Starting pitcher Roberto Osuna is a very interesting idea to entertain. As previously mentioned, he throws three plus pitches while also mixing in a two-seam fastball. But, there’s a couple of risks that need to be addressed with Osuna as a starter. The first of which being is the potential for pitch regression in longer stints. It’s been seen plenty of times—a pitcher in shorter bursts has much more dominant stuff than when he works out of the rotation.
Another obstacle is that Osuna has thrown both too many and too few innings. In 2014, fresh off of Tommy John surgery, he threw just 35.1 innings. This is a perfectly appropriate number for a very young pitcher coming off of a major arm surgery. Things get a bit scary when you look at last year’s innings for Osuna, when he threw more than twice as many innings at 78 frames (including the postseason). This isn’t the most egregious increase ever, but the Blue Jays may be best served taking it slowly with an innings increase next season. If they stretch him out, he would throw even more innings which could turn into an issue.
Osuna had a heavy workload last year, but the experience wasn’t enough for him to be ready as a starter. Certainly, Osuna is a remarkably advanced pitcher, but he’s also yet to work as a starter since undergoing Tommy John surgery. While he technically made eight starts in the minors last year, Osuna averaged under three innings an outing and was pummeled in High-A). Before undergoing Tommy John surgery, Osuna had made just 15 starts between Short Season and Low-A. Those starts were barely over 4 innings on average, and his 4.79 ERA in those outings weren’t very comforting either. Osuna’s grown in his time with the Blue Jays’ bullpen, so he wouldn’t need two to four years in the minors to develop like a normal prospect of his age would, but the pitcher will still need time to adjust to starting. At the very least, a half-season in Double-A or Triple-A would be required. In addition, it would take Osuna several seasons to work up to a normal starter’s full season workload. Then again, he’s just 20, so it could take Osuna four years to become a full-blown starter and he’d still be very young.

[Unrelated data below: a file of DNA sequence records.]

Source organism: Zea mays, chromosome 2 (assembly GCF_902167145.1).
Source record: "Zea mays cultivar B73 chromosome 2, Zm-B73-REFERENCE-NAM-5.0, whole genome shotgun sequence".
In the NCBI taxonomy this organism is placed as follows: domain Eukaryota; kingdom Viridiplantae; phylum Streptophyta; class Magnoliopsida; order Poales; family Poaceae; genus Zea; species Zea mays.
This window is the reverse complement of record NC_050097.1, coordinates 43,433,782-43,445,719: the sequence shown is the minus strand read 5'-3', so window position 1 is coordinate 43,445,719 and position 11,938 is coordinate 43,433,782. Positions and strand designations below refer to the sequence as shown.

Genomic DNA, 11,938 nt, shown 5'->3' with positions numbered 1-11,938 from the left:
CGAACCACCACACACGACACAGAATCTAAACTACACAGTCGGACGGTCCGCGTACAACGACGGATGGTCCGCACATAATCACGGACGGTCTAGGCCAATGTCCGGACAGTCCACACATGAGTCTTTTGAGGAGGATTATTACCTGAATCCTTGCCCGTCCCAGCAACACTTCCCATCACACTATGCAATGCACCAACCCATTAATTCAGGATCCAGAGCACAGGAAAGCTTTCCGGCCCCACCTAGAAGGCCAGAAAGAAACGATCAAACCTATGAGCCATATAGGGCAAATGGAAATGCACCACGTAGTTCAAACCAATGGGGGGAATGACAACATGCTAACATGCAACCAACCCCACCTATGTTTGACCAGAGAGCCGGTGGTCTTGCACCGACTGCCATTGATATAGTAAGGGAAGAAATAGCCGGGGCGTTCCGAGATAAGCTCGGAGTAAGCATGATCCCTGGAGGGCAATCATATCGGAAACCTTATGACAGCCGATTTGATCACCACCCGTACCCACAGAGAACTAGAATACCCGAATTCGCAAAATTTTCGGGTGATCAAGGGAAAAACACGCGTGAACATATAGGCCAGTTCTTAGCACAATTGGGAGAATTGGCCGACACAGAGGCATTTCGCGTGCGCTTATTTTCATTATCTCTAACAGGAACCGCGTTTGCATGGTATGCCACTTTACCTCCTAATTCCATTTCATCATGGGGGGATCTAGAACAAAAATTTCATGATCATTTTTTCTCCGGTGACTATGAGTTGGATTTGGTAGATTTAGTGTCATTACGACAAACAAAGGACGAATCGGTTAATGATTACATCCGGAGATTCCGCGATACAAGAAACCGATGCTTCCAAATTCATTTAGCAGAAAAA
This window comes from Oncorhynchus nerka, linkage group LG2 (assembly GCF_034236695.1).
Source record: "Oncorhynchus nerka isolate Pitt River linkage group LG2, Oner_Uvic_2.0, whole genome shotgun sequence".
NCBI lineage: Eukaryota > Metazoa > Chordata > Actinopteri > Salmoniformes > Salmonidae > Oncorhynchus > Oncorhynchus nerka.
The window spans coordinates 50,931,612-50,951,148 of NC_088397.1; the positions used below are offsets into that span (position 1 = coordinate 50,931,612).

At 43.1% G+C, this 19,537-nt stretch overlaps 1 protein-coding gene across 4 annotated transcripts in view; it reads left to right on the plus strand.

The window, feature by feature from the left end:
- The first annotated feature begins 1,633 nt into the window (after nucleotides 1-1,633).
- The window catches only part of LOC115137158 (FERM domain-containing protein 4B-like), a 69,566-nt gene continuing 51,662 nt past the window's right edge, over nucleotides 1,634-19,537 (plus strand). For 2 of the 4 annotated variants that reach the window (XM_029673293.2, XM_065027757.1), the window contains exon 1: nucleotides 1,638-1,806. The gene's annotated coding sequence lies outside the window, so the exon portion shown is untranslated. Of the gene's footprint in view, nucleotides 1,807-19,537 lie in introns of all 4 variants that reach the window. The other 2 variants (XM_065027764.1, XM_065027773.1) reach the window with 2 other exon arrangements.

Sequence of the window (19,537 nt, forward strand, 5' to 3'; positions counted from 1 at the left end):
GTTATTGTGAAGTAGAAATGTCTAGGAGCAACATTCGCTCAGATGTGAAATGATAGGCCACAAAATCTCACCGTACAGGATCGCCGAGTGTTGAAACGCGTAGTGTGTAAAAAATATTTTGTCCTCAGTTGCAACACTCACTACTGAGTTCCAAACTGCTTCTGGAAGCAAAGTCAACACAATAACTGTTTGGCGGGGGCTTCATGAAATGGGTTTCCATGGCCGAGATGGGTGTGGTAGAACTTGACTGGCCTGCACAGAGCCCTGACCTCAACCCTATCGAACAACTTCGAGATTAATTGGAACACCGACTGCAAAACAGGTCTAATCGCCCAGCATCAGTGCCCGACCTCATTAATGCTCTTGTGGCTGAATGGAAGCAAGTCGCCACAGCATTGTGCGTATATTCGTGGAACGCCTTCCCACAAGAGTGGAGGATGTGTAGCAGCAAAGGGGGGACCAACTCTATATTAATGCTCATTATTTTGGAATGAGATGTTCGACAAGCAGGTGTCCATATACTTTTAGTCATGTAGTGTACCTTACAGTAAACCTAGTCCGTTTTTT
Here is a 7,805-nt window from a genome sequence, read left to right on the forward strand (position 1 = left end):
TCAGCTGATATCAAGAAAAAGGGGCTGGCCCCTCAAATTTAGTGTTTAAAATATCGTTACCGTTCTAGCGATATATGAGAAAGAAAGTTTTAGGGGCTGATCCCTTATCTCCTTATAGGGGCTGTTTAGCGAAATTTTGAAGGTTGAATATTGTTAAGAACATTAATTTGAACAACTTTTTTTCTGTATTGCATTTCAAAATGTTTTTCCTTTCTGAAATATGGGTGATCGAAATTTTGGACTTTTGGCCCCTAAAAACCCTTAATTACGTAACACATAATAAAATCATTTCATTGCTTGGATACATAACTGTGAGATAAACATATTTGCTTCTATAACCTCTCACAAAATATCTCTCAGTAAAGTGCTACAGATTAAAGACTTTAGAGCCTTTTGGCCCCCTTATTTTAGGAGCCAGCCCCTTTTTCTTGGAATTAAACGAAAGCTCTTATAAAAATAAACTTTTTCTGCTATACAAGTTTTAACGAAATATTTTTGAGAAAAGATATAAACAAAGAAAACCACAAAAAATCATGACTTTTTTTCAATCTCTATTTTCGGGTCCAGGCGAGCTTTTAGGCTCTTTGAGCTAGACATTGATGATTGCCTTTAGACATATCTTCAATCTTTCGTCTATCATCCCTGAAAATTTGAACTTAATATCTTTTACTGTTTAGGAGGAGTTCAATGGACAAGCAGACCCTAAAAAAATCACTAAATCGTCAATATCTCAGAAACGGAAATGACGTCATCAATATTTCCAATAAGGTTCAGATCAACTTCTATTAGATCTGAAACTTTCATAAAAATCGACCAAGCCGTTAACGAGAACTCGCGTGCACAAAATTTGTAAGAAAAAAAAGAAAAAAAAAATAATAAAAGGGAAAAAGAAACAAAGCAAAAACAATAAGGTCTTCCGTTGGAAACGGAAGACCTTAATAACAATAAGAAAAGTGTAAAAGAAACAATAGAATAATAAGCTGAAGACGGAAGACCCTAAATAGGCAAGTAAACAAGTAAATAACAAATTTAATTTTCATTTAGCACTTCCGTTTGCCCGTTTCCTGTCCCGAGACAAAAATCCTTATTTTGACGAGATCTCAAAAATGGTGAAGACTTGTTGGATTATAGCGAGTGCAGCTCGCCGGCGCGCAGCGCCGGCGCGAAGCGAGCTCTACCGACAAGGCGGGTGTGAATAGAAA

The Blue Jays have good reason to wait some time before making Osuna a starter. They don’t have a need in the rotation like they do in the bullpen, and the team also has a window of contention that won’t last forever. It may be smart to extract value out of Osuna now, and ‘waste time’ with him in the minors in a couple seasons when the team may be retooling. Still, making Osuna a starter is a very intriguing prospect. At just 20, Osuna’s flashing three plus pitches, and that could lead him to being a second or third starter in the rotation. As Osuna develops more and moves further away from Tommy John surgery, his likelihood of reaching that ceiling, if given the chance, increases.
Despite the obvious payoffs that could occur if Osuna moves to the rotation, he’s still a very valuable player. There’s no reason why Osuna can’t improve upon last year’s campaign if he remains a reliever—he could become a dominant shutdown closer with very high strikeout numbers. The biggest thing that could hold Osuna back next year would be flyballs, as that may make him homerun prone—never a good quality for a closer. Still, these groundball rates may increase as Osuna’s sample size increases and he gains experience, as it often takes time for groundball rates to stabilize.
While there’s a chance that Osuna also loses his closing gig to Drew Storen, it’s not the biggest cause for concern. There are a few scenarios that could occur, but if Osuna is kept in the bullpen he should have the edge for the closing job. It may make sense to have a competition between him and Storen, but if the Blue Jays want to keep Osuna in the bullpen, it wouldn’t make much sense to remove him from the closers role. Going into next season, fantasy owners will need to value Osuna highly but cautiously. A truly nasty pitcher with ice water in his veins, Osuna has the talent to be a top-tier closer next year. Still, he could lose the closers role, making him relatively useless in fantasy for the short term. But at just 20, he becomes a coveted fantasy option long term, whether as a starter or as a closer (Storen has just one season left of team control, so Osuna wouldn’t be dethroned from the closers gig for long). The fact remains that Osuna has a very special dynasty profile. There’s a good chance he’s a top closer, and even better, Osuna could be a very good starter. Even the scenario where Osuna fails as a starter would turn out fine, as a shift back to being a dominant reliever isn’t bad at all. The downside to Osuna is minimal and the upside is immense, making him an ideal player to own in fantasy leagues.